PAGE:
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The Hardest Part of Getting and Staying Fit: The Positive Attitude


In the winter of 2000 I started getting fat.  I begun to lead a fairly sedentary life after a youth spent running all over God’s green earth on my bike, playing baseball in my buddy’s back yard or hockey on the 2-3 acre pond adjoining our back yard with that of many of my friends.  When I first sobered up there was rollerblading and a little bit of softball.

Then, video games.

I finally realized I was slipping in the summer of 2001 when I saw a photo in which I had a double chin.  I didn’t even realize I’d let myself go.  All of a sudden, BAM, I had a gut and I was pushing 200 pounds after having a full six pack my whole life.  Calling that a bummer is an understatement of epic proportions but there it was and I had a decision to make:  Get fit or get fat.

I chose the latter.  I chose to get fat and just enjoy food.  For less than 24 hours.

The next morning I woke up, looked in the mirror and thought, “Dude, what the f@ck are you thinking?  And that was enough.

My wife had taken up running a year earlier  and, much as I didn’t want to get fat, I really didn’t want to get fit running.  It was the only way I saw though, considering where I lived, road conditions (deplorable) and the amount of traffic (coupled with the fact that everything I knew about bikes ended at the crappy big box models that topped out at $200), running made the most sense.

The next day I pulled out an old pair of leather gym shoes that weighed about eight pounds and ran my first mile and a half at between an 8-1/2 and 9 minute mile pace.  I never looked back.  Before long I was running everything from 5k’s up to half marathons.  I never really liked running but I loved how I felt afterwards – and I loved the fact that it was a lot easier to see my toes.

I dropped from 195 down to 170 almost immediately and ten years later I was still at 170-180 depending on the time of year (heavier in the winter, obviously).

Then came cycling after I’d grown bored with running and wanted to shake that boredom up.  And that’s when things got easy.  I’d stuck with running and experimented with cutting easy calories before but when I realized how much easier cycling was at 160 pounds versus 170+, food became fuel and eating wisely became a lot more important, valuable even.

Through the last fifteen-odd years, staying on the path has varied from easy to difficult but I’ve managed to keep a good attitude especially though the tough times.  When things got boring or too repetitive, I shook them up.  When I needed time off, I took it off but I’ve always managed to match how I eat to how much activity I’ve got on the horizon.

I managed to switch the common order of which thing to put in the bank.  Normally, when you hear most people talk, it’s “I’ll have that piece of cake and work it off tomorrow.”  I work out today in the event I might want a piece of cake later on tonight.  I know plenty of people who get on that cycle of constantly trying to work off what they did the day, week or month before, only to fail.  On the other hand, being proactive and staying in front of my fitness, not only is it okay to have a piece of guilt-free cake every now and again, it’s easier when I have to say, “No thanks”.

Those days where my metabolism could have burned up a brick if I could have stomached it are over.  Once I accepted that I learned how (and what) I could eat and still maintain a fair weight.  While I’m no model, I’m definitely good enough for government work.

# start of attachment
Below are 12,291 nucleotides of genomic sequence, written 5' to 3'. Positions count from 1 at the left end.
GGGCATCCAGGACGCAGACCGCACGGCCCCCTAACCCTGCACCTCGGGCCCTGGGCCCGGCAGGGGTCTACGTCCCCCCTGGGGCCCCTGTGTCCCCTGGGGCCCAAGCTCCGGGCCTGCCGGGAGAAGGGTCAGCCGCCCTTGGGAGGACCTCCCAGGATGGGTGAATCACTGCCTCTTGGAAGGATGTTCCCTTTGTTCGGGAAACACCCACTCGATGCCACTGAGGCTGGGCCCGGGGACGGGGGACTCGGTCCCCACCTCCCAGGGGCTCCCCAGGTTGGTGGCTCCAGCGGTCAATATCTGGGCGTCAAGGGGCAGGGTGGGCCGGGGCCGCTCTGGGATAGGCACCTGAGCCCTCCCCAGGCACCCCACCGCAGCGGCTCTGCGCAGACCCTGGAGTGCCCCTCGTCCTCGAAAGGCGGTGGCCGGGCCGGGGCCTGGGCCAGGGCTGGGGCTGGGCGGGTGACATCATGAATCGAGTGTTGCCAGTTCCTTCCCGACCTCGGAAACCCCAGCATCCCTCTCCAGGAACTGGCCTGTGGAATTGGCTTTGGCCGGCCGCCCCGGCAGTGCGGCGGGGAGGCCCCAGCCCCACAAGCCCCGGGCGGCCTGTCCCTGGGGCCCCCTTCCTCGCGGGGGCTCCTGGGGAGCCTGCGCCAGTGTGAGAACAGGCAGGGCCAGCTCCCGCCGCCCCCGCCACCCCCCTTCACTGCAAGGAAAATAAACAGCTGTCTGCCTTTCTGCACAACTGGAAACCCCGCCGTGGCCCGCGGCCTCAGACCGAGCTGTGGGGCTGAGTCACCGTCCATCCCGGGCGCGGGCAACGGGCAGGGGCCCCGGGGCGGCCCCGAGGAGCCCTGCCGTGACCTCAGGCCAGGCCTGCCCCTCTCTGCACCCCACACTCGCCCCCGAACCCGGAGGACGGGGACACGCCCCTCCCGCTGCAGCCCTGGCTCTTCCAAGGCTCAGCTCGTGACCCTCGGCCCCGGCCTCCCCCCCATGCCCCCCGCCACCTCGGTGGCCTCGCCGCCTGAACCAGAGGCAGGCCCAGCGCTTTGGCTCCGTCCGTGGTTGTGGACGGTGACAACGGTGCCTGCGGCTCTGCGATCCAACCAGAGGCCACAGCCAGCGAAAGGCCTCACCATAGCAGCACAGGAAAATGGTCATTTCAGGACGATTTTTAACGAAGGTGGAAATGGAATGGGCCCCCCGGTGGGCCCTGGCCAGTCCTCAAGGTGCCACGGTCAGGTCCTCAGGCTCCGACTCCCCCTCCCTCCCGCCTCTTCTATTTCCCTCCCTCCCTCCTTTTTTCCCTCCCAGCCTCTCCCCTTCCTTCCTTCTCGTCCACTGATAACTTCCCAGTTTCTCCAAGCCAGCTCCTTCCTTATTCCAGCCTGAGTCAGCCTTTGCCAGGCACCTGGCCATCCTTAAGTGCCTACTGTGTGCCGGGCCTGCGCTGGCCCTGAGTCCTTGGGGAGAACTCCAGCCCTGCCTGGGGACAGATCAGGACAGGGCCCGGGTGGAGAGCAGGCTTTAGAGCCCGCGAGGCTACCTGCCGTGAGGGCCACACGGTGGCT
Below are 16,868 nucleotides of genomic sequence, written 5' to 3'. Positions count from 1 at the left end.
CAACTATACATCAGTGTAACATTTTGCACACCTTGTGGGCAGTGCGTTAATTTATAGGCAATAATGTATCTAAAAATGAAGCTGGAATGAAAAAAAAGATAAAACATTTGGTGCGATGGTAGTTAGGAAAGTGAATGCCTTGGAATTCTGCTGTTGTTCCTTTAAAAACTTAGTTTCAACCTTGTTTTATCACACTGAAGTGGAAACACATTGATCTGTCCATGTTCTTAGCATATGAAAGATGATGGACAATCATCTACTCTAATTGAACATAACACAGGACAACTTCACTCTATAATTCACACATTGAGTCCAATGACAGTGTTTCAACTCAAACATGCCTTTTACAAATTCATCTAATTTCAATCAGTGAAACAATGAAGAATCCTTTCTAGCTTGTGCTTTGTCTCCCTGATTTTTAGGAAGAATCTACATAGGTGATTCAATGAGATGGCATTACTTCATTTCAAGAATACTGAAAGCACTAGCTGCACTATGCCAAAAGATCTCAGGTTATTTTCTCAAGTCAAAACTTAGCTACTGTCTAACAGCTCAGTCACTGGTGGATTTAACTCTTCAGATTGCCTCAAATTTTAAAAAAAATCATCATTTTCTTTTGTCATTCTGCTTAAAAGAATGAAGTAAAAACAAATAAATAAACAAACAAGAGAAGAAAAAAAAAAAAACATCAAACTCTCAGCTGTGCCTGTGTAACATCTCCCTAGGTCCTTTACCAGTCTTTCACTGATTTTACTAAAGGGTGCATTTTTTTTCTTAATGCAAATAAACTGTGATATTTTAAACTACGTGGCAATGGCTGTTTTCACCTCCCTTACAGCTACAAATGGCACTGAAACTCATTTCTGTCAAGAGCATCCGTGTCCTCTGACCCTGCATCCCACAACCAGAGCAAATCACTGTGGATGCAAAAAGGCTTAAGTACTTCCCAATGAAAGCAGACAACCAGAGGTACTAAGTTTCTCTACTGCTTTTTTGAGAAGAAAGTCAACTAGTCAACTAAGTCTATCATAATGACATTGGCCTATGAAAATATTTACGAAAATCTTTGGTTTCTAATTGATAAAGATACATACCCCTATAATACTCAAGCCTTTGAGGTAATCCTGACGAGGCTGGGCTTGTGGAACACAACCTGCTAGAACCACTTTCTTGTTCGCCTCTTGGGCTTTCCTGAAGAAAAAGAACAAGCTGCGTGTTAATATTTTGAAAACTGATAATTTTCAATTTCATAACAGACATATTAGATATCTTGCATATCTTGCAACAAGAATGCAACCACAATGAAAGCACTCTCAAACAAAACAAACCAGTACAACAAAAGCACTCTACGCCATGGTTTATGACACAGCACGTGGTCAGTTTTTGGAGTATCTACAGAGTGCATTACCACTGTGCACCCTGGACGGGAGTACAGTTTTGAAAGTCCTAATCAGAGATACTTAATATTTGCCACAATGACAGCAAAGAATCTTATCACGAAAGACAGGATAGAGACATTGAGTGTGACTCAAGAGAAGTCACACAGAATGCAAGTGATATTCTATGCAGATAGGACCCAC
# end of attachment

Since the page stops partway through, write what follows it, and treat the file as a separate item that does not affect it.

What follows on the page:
There is no doubt, as far as I’m concerned, the 90% reason for the success I’ve enjoyed staying fit has been a positive mental attitude.  The other half is finding something I love doing.  To borrow part of a phrase.

I have doubts and lazy thoughts just like anyone else.  What I won’t do is entertain them.  My secret to success is shutting out the negativity that exists naturally in me.  If negativity cannot get a foothold, it can’t climb out of the hole from which it’s been banished.

The truth is, having lived a sedentary life for a short time, I know a few things:

Pain is relative.  My understanding of aches and pains in my body changes with time.

Living a sedentary lifestyle is far more painful than living a fit lifestyle – fit only hurts while I’m doing an activity and maybe shortly thereafter.  Sedentary hurts all of the time.

I’d rather hurt an hour or two a day than all of the time – and that is not limited to physical pain.  The mental anguish that went with being unfit for activity was much greater than the physical pain.

I have a tough time being negative when I choose only to feed the positive.

Ride hard my friends, we only get one model year and it’s gotta last all the way to the end.

 

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5 Comments

  1. runningrara says:

    Been here! I’ve got my fat pictures and definitely made the decision to get a grip. Great read.

  2. Gail says:

    I really loved this. I’m active because I want to be able to participate fully in life and I have more positive thoughts about myself when I see what I can accomplish. This in turn leads me to make great decisions about what I eat. It’s a circle of life thing……..

  3. The Guat says:

    This is so true! Positive thinking has been a great turn around for me not only with fitness but just with life. Enjoying what type of exercise I’m doing, whether it’s running, swimming, biking, or boxing really makes a difference at the end of the session. It fuels my positive outlook for the rest of the day. I feel good not because of what’s on the scale but because of how I felt when I was doing it and that eventually allows me to enjoy chocolate later if I want. 🙂

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